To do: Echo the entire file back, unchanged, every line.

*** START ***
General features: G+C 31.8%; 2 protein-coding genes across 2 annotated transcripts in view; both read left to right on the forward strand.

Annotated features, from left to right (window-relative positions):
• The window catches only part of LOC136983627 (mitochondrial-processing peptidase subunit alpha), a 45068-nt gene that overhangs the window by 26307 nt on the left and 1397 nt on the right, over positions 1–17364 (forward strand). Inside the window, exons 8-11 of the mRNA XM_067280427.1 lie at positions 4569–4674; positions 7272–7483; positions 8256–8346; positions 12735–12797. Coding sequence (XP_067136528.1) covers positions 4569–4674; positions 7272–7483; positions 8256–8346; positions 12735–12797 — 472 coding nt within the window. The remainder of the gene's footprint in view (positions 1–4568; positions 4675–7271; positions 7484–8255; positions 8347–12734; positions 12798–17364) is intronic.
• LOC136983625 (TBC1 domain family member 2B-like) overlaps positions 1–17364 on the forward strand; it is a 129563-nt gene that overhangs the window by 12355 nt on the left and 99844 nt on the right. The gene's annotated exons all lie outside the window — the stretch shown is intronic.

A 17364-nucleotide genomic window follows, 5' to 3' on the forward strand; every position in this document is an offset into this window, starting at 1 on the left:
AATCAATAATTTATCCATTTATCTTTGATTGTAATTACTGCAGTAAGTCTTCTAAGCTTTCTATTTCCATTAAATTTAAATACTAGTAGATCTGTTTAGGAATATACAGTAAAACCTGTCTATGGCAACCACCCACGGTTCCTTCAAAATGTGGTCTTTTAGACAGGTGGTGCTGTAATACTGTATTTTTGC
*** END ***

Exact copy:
General features: G+C 31.8%; 2 protein-coding genes across 2 annotated transcripts in view; both read left to right on the forward strand.

Annotated features, from left to right (window-relative positions):
• The window catches only part of LOC136983627 (mitochondrial-processing peptidase subunit alpha), a 45068-nt gene that overhangs the window by 26307 nt on the left and 1397 nt on the right, over positions 1–17364 (forward strand). Inside the window, exons 8-11 of the mRNA XM_067280427.1 lie at positions 4569–4674; positions 7272–7483; positions 8256–8346; positions 12735–12797. Coding sequence (XP_067136528.1) covers positions 4569–4674; positions 7272–7483; positions 8256–8346; positions 12735–12797 — 472 coding nt within the window. The remainder of the gene's footprint in view (positions 1–4568; positions 4675–7271; positions 7484–8255; positions 8347–12734; positions 12798–17364) is intronic.
• LOC136983625 (TBC1 domain family member 2B-like) overlaps positions 1–17364 on the forward strand; it is a 129563-nt gene that overhangs the window by 12355 nt on the left and 99844 nt on the right. The gene's annotated exons all lie outside the window — the stretch shown is intronic.

A 17364-nucleotide genomic window follows, 5' to 3' on the forward strand; every position in this document is an offset into this window, starting at 1 on the left:
AATCAATAATTTATCCATTTATCTTTGATTGTAATTACTGCAGTAAGTCTTCTAAGCTTTCTATTTCCATTAAATTTAAATACTAGTAGATCTGTTTAGGAATATACAGTAAAACCTGTCTATGGCAACCACCCACGGTTCCTTCAAAATGTGGTCTTTTAGACAGGTGGTGCTGTAATACTGTATTTTTGC